Foxwoods Massachusetts still lacks primary financial backer

Gaming regulators raised questions about the Foxwoods Massachusetts casino project Wednesday, perhaps none more significant than those related to the fact that the project partners have yet to secure a majority owner.

Foxwoods officials, testifying at a Boston hearing that was live-streamed on the Massachusetts Gaming Commission's website, told investigators they were close to reaching a deal with a partner that would provide 55 percent of the equity needed to develop the $1 billion project proposed for Milford.

Foxwoods Resort Casino would ante up 10 percent of the equity while other members of the partnership, formally known as Crossroads Massachusetts, would provide 35 percent, said Scott Butera, Foxwoods' president and chief executive officer.

Foxwoods, the Mashantucket Pequot-owned facility in southeastern Connecticut, would earn management fees for operating the casino.

Butera, who serves as president of the Crossroads partnership, said the partners were dealing with two entities that had made offers, one a private equity firm and the other a publicly traded company that would finance and own the real estate portion of the project, which the partners would rent from them. Deutsche Bank would leverage part of the deal involving the private equity firm, Butera said.

He said a deal could be struck within days.

The commission's Investigations and Enforcement Bureau, which hired investigators to conduct background checks on the partners, flagged the gap in the project's financing in a report released Wednesday, listing it among "concerns regarding the application."

Foxwoods Massachusetts is pursuing the sole Greater Boston casino license the commission is expected to award next year. Wynn Resorts and Suffolk Downs, which are proposing projects in Everett and Revere, respectively, are competing for the same license.

Foxwoods Massachusetts faces a binding referendum Tuesday in Milford and, if the referendum is approved, a Dec. 9 town meeting vote on a required zoning change.

Questioning by the five commission members and their investigators also centered on information in the report regarding the Mashantuckets' role.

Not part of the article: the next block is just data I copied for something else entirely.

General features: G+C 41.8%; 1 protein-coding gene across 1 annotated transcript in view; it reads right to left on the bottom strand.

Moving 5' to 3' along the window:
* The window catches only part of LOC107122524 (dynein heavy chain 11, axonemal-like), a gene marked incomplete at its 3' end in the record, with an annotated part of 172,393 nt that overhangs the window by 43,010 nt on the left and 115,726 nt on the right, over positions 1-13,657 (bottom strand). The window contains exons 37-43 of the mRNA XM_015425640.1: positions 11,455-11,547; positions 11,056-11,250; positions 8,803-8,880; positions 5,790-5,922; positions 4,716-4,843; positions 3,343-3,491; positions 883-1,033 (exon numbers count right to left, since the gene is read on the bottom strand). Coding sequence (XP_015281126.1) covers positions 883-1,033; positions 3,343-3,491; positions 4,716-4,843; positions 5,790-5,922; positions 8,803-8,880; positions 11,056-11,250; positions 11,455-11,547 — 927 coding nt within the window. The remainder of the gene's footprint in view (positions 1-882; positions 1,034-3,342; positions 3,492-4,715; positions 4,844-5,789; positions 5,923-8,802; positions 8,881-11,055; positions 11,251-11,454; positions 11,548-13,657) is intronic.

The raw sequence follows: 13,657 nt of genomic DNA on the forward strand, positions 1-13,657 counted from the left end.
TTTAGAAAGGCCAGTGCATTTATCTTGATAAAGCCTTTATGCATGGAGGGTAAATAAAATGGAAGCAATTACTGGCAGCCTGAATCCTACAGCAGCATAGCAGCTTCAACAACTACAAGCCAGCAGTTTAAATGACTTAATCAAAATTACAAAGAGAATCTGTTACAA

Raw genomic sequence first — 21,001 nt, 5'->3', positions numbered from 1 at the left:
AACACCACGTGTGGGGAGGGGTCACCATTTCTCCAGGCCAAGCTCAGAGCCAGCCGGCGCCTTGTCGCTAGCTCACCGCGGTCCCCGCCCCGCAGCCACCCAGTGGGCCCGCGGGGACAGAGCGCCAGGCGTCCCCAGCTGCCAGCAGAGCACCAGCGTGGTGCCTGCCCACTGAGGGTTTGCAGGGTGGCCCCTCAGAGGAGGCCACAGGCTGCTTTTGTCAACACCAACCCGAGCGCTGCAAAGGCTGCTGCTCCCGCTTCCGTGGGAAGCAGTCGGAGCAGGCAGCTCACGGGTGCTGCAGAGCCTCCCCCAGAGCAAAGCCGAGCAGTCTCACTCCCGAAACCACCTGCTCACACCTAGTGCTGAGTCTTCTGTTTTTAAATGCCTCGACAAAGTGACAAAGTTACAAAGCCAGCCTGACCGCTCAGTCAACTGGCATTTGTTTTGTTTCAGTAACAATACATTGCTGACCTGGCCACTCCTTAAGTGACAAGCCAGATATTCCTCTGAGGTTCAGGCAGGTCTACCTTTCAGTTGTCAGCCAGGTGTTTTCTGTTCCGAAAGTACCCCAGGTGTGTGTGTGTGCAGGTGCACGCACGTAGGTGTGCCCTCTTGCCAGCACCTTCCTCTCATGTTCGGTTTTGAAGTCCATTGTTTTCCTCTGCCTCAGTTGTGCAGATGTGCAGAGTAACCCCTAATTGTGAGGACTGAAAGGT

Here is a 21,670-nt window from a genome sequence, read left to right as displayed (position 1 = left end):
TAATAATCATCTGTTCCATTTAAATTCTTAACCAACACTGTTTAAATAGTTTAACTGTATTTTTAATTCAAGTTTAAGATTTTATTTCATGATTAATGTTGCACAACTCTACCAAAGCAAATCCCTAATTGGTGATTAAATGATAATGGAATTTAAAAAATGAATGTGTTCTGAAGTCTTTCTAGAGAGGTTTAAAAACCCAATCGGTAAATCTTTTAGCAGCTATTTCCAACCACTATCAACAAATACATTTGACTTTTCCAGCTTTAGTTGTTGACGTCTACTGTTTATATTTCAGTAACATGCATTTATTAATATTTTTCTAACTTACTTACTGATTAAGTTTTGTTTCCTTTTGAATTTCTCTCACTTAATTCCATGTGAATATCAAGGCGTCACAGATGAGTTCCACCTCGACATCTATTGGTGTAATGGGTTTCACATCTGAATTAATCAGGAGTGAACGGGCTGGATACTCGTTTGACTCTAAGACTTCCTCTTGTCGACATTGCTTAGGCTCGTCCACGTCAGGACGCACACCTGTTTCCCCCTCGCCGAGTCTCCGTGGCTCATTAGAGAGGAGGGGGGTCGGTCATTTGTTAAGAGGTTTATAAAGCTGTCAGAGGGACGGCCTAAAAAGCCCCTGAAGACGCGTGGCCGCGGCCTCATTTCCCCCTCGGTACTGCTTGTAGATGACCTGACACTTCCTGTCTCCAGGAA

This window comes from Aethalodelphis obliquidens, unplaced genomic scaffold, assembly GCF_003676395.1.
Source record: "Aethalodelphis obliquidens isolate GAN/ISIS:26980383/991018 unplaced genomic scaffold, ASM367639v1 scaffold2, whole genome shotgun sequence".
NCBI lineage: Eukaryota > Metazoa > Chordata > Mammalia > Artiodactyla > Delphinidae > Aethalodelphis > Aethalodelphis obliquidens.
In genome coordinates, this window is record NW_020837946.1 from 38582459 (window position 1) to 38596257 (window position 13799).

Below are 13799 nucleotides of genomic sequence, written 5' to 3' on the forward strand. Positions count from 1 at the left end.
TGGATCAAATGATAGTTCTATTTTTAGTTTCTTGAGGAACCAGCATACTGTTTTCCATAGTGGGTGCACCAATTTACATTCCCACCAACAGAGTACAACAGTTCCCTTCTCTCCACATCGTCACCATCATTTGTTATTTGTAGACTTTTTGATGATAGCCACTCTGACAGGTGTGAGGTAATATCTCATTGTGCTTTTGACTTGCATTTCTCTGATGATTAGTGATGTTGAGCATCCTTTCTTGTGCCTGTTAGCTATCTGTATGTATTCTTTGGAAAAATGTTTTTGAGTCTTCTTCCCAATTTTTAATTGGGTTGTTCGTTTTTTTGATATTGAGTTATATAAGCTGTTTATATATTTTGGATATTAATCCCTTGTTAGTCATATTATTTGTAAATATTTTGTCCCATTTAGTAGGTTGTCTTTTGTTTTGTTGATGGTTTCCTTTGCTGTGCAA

The Mashantucket Pequot Gaming Enterprise's management of the casino would be controlled by a three-member board comprising Butera and two members of the Mashantucket Pequot Tribal Council — Rodney Butler, the council's chairman, and Crystal Whipple, the vice chairwoman-elect. No other tribal members would be involved.

Stephen Crosby, the gaming commission chairman, said the management structure appeared intended to "insulate" Foxwoods Massachusetts from suitability issues associated with federal indictments of former tribal councilors.

The investigators' report called attention to the cases of Michael Thomas, the former council chairman convicted in July of embezzling from the tribe; his brother, Steven Thomas, who last month pleaded guilty to theft before resigning as council treasurer; and Anthony Beltran, a former councilor named the tribe's chief of staff earlier this year.

David Mackey, an attorney for the commission, asked Butler about the tribal council's appointment of Beltran, who has felony criminal convictions in his past. As chief of staff, Beltran oversees tribal police and fire personnel as well as other governmental departments.

Butler said councilors were well aware of Beltran's criminal record. But more important to them, he said, were Beltran's qualifications for the job. Butler said that since his appointment, Beltran has been instrumental in negotiating an agreement with state police regarding the policing of Foxwoods.

The commission also questioned the tribal council's support of Steven Thomas.

"Could the council have removed him as treasurer?" Mackey asked.

"Yes," replied Butler, who said Thomas' case was heavily debated by the council, which ultimately felt comfortable with him continuing as treasurer.

Neither of the Thomases nor Beltran is considered a "qualifier" for the purposes of the commission's determination of "suitability."

The determination will be contained in a written decision Crosby, the chairman, said he hoped to issue before Tuesday's referendum in Milford.

b.hallenbeck@theday.com

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